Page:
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Hello Arlo,My brother, who is 75, lives with his significant other, aged 70. They have been together for over 25 years. Although they never married, they believe they are in a common-law marriage in Texas. The house they live in was inherited from her mother. It has no liens or mortgages, and the deed is solely in her name (my brother's name is not on it). In 2012, she took out a reverse mortgage when the house was appraised at $93,000, primarily due to many needed repairs. Currently, comparable homes in their neighborhood are valued in the $200,000 range or higher. Her reverse mortgage was for around $45,000, of which a large sum was used to replace the carpeting, tile flooring, and for other things. They received their final payment this month and have letters from the reverse mortgage company suggesting they might consider another loan.This leads to my questions:I believe that if she were to pass away and be the only name on the reverse mortgage, my brother would be in a difficult situation unless he could prove their common-law marriage status is valid and that he inherited the home in her will. She has no living family members or children and has a handwritten holographic will, leaving everything to my brother. Even then, I expect that if he inherited the house, he would have to pay off the existing reverse mortgage along with probate and court fees, possibly by obtaining another reverse mortgage. I'm unsure about the required paperwork, but it would likely be substantial. I have warned him that he might be homeless if she passes and he has no legal right to continue living in the house. I also raised the issue of him getting a second reverse mortgage to pay off the first one if the "five times rule" I read about in an earlier post is not valid. He cannot afford a conventional loan as he only receives about $1,100 per month in SSA benefits, and taxes, insurance, and utilities would consume most of that.I told them that they would not have to repay any of the reverse mortgages they have now until either she passes away or sells the house. If this happens, is there an estimated timeframe for taking care of this if she passes? Would they try to force my brother out of the house? How do the appraisals requested by a reverse mortgage company like yours reflect the house's value? Does it consider comps in the area and then deduct any obvious repairs that need to be made, or how does it work? My reasoning is that their house is now "appraised by the CAD" at around $180,000, but I believe it is worth more if fixed up.Thank you for your help.

By Dan on 01.11.2019

Hello Dan,

Let's first address the primary concern regarding the home and the implications if your brother's significant other passes away before him. While I'm not a licensed attorney and cannot comment on the legal process of transferring the property to his name after her passing, it's much simpler to handle this matter now while both are alive rather than waiting until one has passed.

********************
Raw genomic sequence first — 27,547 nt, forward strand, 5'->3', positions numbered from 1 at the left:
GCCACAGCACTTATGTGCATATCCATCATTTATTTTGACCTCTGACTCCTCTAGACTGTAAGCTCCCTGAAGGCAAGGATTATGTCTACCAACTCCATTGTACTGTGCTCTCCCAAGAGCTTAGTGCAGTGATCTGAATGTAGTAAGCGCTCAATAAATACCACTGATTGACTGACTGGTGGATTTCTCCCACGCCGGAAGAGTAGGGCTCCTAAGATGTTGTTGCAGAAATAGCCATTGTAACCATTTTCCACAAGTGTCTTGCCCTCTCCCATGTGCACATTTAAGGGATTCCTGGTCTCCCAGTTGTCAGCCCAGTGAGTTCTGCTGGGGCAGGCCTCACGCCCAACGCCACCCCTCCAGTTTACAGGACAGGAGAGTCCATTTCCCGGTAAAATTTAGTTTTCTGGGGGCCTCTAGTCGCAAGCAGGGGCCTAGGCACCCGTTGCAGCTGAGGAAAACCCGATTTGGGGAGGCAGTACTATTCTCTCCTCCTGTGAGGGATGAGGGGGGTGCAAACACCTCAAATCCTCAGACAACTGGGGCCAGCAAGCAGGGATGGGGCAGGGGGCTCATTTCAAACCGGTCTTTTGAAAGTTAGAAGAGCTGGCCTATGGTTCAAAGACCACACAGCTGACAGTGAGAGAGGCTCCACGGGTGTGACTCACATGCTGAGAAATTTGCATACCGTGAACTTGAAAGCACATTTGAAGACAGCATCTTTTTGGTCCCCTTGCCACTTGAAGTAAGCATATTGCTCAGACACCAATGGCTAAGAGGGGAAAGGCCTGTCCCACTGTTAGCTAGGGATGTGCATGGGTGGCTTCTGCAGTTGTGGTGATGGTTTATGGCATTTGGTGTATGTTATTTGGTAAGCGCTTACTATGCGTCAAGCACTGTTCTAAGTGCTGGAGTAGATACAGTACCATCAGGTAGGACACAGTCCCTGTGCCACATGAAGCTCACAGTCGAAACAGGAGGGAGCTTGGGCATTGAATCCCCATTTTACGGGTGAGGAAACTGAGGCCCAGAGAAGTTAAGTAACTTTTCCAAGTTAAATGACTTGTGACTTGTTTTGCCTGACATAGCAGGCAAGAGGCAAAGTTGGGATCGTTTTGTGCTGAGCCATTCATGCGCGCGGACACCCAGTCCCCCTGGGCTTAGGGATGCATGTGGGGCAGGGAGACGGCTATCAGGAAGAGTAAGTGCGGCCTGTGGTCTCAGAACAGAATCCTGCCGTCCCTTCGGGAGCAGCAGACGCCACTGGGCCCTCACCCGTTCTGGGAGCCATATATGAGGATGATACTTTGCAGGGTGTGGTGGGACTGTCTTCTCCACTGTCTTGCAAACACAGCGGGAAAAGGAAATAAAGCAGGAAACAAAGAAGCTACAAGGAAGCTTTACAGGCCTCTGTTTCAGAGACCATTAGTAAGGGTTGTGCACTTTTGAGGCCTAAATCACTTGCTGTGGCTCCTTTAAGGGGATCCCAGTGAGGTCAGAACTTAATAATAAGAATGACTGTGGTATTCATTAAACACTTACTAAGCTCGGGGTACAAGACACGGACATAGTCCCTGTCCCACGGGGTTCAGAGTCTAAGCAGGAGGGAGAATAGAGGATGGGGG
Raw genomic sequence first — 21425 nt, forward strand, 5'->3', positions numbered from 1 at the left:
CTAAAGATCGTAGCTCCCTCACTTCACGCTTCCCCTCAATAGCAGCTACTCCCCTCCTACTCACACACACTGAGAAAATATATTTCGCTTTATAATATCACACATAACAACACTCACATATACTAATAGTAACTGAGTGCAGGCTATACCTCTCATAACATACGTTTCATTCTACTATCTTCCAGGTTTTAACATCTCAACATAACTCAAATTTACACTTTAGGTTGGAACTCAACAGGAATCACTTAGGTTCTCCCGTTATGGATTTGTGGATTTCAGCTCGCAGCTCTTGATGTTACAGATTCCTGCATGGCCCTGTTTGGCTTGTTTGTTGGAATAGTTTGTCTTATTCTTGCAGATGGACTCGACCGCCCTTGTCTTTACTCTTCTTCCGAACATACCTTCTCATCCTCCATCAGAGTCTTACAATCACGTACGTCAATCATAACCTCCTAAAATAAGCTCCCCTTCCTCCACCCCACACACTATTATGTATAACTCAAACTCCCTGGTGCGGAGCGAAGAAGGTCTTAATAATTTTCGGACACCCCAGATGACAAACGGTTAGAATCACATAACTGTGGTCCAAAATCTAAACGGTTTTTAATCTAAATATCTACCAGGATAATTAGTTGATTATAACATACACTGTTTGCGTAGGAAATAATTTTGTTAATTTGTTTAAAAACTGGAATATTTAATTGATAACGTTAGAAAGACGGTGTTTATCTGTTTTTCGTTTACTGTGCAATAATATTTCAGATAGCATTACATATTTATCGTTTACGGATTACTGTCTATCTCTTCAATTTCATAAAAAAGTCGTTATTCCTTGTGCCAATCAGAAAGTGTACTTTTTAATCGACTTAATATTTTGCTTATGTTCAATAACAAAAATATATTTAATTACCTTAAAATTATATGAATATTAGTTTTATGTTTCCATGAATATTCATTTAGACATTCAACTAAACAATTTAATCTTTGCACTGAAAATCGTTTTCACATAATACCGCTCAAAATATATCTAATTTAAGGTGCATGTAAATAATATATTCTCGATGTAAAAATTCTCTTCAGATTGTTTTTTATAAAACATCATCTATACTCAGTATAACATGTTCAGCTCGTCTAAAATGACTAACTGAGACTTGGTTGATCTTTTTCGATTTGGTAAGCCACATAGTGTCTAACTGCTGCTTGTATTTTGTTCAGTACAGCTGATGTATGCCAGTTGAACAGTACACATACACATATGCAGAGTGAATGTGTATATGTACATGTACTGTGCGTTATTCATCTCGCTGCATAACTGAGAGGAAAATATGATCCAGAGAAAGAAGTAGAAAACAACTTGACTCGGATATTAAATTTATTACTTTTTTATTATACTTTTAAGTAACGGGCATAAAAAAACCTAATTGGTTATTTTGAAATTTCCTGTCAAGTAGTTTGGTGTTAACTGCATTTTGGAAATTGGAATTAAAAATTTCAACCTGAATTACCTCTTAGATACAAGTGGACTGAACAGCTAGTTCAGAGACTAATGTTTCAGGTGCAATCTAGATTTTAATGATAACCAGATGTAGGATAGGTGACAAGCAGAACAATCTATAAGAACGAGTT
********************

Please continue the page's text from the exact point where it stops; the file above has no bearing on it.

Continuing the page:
Currently, the property is solely in her name, and the reverse mortgage would become due and payable upon her death. If your brother is unable to pay off the loan, either through another loan (forward or reverse), he would need to sell the property or risk losing it to foreclosure.

I recommend consulting an attorney while both parties are still living for advice on the best course of action. If changing the title now is advisable, as I suspect it might be, this can be done without going through probate, allowing both parties to sign all necessary legal documents. To ensure that both can remain in the home for life, regardless of who passes away first, they could refinance the loan in both names. This way, the loan wouldn't be called due if either were to pass away first. In this situation, the 'five times benefit' is less significant than ensuring a definite benefit to the couple; otherwise, that can be determined with the loan (the right to remain in the property for both spouses).

Regarding your question on valuation, the appraiser will assess the home's value based on area sales data, making adjustments for differences in properties, including their condition. The goal is to find sales requiring minimal adjustments, as those requiring more than a 25% adjustment aren't considered comparable sales.

For example, if their home requires extensive repairs and all recent area sales are of new or remodeled homes, the appraiser can't compare their home to these “as new” homes without adequate sales data of similarly conditioned homes. The appraisal would be based on sales of homes in similar condition, size, and age, with adjustments supported by market data. HUD allows such objective adjustments within acceptable limits.

Subjective adjustments, which lack market data support, are not permitted by HUD. For instance, assigning a value to an outbuilding without comparable sales data to support that value is not allowed.

As for how our company determines a home's value, the answer is straightforward: we don't. We use a licensed FHA-approved appraiser selected by an independent management company under HUD Appraiser Independence Rules.

We cannot suggest a value or even choose the appraiser. All appraisals are delivered through HUD's EAD portal for HUD review and approval. The appraiser follows HUD guidelines and USPAP (Uniform Standards of Professional Appraisal Practice), but remember, an appraisal is an opinion of value and not an exact science.

I hope this information is helpful and guides you in making informed decisions regarding the property and mortgage situation.


Related: Reverse Mortgage After Death: What Heirs & Family Must Know.

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